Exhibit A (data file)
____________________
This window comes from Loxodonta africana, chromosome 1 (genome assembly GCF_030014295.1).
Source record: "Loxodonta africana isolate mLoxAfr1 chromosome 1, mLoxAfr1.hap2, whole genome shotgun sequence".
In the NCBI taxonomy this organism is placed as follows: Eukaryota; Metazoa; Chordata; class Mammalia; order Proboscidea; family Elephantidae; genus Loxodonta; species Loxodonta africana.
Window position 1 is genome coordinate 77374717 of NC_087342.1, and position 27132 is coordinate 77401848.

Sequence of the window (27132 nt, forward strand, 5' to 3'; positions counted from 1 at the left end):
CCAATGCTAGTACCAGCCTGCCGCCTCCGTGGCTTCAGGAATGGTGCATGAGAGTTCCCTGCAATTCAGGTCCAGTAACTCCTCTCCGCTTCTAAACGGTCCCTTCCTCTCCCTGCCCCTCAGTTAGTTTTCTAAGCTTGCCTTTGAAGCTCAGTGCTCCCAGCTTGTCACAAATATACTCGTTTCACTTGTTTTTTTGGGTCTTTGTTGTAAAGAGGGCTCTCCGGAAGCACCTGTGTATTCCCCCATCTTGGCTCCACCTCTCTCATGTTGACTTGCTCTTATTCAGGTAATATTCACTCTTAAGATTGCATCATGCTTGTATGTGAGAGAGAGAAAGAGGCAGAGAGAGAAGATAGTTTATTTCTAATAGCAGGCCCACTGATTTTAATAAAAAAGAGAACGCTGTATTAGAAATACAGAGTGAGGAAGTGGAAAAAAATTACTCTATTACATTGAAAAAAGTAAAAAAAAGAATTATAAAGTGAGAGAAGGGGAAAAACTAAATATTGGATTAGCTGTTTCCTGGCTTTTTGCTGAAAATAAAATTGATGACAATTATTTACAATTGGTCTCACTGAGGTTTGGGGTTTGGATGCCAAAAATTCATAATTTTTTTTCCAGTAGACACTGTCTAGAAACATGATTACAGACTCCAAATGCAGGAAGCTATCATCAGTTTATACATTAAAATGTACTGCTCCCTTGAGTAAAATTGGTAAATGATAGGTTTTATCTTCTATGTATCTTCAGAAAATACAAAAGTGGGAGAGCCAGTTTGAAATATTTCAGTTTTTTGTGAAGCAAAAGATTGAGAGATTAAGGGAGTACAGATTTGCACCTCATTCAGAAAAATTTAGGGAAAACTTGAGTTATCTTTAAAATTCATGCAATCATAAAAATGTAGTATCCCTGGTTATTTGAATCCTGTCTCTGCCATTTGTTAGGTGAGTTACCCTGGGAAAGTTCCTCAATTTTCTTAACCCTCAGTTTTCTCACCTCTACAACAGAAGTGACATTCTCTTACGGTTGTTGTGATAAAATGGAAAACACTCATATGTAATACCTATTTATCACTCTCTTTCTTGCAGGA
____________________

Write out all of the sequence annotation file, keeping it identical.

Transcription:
This window comes from Loxodonta africana, chromosome 1 (genome assembly GCF_030014295.1).
Source record: "Loxodonta africana isolate mLoxAfr1 chromosome 1, mLoxAfr1.hap2, whole genome shotgun sequence".
In the NCBI taxonomy this organism is placed as follows: Eukaryota; Metazoa; Chordata; class Mammalia; order Proboscidea; family Elephantidae; genus Loxodonta; species Loxodonta africana.
Window position 1 is genome coordinate 77374717 of NC_087342.1, and position 27132 is coordinate 77401848.

Sequence of the window (27132 nt, forward strand, 5' to 3'; positions counted from 1 at the left end):
CCAATGCTAGTACCAGCCTGCCGCCTCCGTGGCTTCAGGAATGGTGCATGAGAGTTCCCTGCAATTCAGGTCCAGTAACTCCTCTCCGCTTCTAAACGGTCCCTTCCTCTCCCTGCCCCTCAGTTAGTTTTCTAAGCTTGCCTTTGAAGCTCAGTGCTCCCAGCTTGTCACAAATATACTCGTTTCACTTGTTTTTTTGGGTCTTTGTTGTAAAGAGGGCTCTCCGGAAGCACCTGTGTATTCCCCCATCTTGGCTCCACCTCTCTCATGTTGACTTGCTCTTATTCAGGTAATATTCACTCTTAAGATTGCATCATGCTTGTATGTGAGAGAGAGAAAGAGGCAGAGAGAGAAGATAGTTTATTTCTAATAGCAGGCCCACTGATTTTAATAAAAAAGAGAACGCTGTATTAGAAATACAGAGTGAGGAAGTGGAAAAAAATTACTCTATTACATTGAAAAAAGTAAAAAAAAGAATTATAAAGTGAGAGAAGGGGAAAAACTAAATATTGGATTAGCTGTTTCCTGGCTTTTTGCTGAAAATAAAATTGATGACAATTATTTACAATTGGTCTCACTGAGGTTTGGGGTTTGGATGCCAAAAATTCATAATTTTTTTTCCAGTAGACACTGTCTAGAAACATGATTACAGACTCCAAATGCAGGAAGCTATCATCAGTTTATACATTAAAATGTACTGCTCCCTTGAGTAAAATTGGTAAATGATAGGTTTTATCTTCTATGTATCTTCAGAAAATACAAAAGTGGGAGAGCCAGTTTGAAATATTTCAGTTTTTTGTGAAGCAAAAGATTGAGAGATTAAGGGAGTACAGATTTGCACCTCATTCAGAAAAATTTAGGGAAAACTTGAGTTATCTTTAAAATTCATGCAATCATAAAAATGTAGTATCCCTGGTTATTTGAATCCTGTCTCTGCCATTTGTTAGGTGAGTTACCCTGGGAAAGTTCCTCAATTTTCTTAACCCTCAGTTTTCTCACCTCTACAACAGAAGTGACATTCTCTTACGGTTGTTGTGATAAAATGGAAAACACTCATATGTAATACCTATTTATCACTCTCTTTCTTGCAGGA